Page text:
* w/ Dan Deacon
% w/ White WIlliams
01/15 Los Angeles, CA El Ray*
01/17 San Francisco, CA Great American Music Hall*
01/18 Oakland, CA 21 Grand
01/19 Davis, CA Delta of Venus
01/20 Sun Reno, NV The Studio on 4th
01/21 Chico, CA The Crux Arts Collective
01/22 Olympia, WA Voyeur
01/23 Vancouver, BC Media Club%
01/24 Seattle, WA Chop Suey%
01/25 Portland, OR Holocene%
01/26 Eureka, CA The Vista
01/27 Santa Cruz, CA Blue Lagoon
01/28 San Luis Obispo, CA Tridosha Healing Center
01/28 Los Altos Hills, CA KFJC Radio 89.7 FM
01/29 San Diego, CA Casbah%
01/30 Goleta, CA Biko Co-op Garage Performance Space
02/01 Los Angeles, CA El Ray
02/02 Bakersfield, CA Narduccis Cafe

HEALTH Tracklisting:
Stream The Album HERE
Released: Sept. 18, 2007

01. Heaven (VIDEO)
02. Girl Attorney
03. Triceratops (MP3) (CFCF Remix MP3) (Acid Girls Remix MP3)
04. Crimewave (MP3)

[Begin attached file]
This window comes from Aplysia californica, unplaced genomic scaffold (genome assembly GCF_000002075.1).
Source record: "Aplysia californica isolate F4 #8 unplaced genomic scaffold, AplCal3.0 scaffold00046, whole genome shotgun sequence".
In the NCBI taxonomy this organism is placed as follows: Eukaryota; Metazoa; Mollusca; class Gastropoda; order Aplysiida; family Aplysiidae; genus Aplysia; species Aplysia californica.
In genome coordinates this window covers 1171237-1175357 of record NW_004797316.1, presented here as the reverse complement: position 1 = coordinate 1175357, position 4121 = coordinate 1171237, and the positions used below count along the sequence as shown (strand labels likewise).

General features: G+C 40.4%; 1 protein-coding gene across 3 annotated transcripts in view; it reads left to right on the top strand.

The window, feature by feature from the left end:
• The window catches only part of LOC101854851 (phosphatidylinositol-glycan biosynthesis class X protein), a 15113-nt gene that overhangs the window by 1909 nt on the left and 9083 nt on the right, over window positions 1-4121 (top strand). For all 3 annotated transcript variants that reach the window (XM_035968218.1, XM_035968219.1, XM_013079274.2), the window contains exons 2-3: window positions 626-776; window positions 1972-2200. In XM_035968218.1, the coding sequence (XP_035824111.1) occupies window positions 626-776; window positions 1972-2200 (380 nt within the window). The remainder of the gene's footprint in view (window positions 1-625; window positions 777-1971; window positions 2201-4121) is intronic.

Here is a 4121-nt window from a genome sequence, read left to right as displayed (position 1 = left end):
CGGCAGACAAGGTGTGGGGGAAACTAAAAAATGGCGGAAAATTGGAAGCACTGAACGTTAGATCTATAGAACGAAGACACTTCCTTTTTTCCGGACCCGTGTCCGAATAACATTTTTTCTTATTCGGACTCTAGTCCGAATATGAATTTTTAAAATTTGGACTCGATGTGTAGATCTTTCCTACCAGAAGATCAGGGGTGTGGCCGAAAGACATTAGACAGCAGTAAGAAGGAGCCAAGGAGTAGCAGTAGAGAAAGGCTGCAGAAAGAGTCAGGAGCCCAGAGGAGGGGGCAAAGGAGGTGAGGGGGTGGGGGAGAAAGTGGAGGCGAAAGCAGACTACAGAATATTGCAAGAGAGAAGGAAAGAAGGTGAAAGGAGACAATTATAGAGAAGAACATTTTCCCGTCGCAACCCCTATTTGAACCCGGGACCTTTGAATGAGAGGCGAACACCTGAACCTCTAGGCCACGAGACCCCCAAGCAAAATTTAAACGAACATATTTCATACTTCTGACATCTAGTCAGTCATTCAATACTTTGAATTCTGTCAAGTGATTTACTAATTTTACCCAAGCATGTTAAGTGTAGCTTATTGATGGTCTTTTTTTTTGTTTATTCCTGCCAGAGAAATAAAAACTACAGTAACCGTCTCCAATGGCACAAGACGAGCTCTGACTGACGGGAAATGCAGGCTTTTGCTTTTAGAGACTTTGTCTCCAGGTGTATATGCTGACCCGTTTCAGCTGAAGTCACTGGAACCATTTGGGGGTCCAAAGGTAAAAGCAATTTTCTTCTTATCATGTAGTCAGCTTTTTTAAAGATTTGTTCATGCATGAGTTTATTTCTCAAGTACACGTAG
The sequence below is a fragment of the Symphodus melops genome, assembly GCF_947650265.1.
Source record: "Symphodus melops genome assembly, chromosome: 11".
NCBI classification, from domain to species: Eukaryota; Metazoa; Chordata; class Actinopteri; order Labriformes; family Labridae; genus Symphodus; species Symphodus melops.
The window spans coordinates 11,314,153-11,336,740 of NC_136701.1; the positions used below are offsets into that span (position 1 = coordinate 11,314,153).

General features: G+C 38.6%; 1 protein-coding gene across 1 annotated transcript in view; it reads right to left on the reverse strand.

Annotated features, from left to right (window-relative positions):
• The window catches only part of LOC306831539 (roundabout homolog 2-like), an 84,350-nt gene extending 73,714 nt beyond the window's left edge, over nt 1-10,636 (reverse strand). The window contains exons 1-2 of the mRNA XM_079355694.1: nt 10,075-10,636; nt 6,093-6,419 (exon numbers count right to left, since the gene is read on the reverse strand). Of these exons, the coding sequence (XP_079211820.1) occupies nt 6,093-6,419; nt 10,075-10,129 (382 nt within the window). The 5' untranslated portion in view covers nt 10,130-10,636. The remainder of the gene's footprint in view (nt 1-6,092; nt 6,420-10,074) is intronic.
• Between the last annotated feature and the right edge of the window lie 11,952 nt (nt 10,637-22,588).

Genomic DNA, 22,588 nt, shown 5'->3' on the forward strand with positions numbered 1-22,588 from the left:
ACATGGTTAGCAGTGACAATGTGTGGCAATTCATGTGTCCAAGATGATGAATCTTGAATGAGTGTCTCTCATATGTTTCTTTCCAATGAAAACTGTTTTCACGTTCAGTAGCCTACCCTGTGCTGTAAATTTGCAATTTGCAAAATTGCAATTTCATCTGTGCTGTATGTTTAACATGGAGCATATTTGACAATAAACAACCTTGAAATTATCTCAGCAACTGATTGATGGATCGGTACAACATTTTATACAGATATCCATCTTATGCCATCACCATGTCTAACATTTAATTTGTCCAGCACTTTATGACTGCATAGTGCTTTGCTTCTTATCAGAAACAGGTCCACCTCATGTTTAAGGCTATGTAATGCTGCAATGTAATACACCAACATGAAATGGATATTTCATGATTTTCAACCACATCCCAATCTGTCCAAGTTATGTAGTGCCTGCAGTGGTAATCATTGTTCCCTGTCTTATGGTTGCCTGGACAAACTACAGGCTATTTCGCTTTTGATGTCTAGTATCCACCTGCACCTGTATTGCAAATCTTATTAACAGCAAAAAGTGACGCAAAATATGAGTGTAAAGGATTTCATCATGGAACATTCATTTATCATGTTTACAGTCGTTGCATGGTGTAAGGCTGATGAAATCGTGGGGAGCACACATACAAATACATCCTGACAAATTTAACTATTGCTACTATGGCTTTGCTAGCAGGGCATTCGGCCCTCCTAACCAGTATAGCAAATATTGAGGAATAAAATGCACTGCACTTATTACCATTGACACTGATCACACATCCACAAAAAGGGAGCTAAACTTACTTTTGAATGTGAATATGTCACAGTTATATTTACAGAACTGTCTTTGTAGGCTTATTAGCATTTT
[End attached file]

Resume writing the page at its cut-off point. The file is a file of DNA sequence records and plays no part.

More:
05. Courtship
06. Zoothorns
07. Tabloid Sores
08. //M\\
09. Glitter Pills
10. Perfect Skin (MP3)
11. Lost Time

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Thursday, December 13, 2007

Cut creator Yea Big and emcee Kid Static create a virtual Chicago travel guide with new video “The Life Here” from acclaimed debut album.

Duo to bring its most - fun - hip-hop - show - we’ve - ever - seen to local hip hop fests this winter.

“My head jiggled atop my neck and my torso twisted and my brain cheerfully gyrated as this quirky and creative hip hop-based experimental mix of blues, electronica and extraterrestrial laptop tinkering had its way with my members.” – Chris Catania, Popmatters

“Stuttering, glitchy, and just plain jaw-dropping, Yea Big’s beats are up there with the big guns of Prefuse 73 and Daedelus. With Kid Static’s humorous, yet angst-filled rhyming filling it out, this duo have put excitement and innovation back into hip-hop.” – XLR8R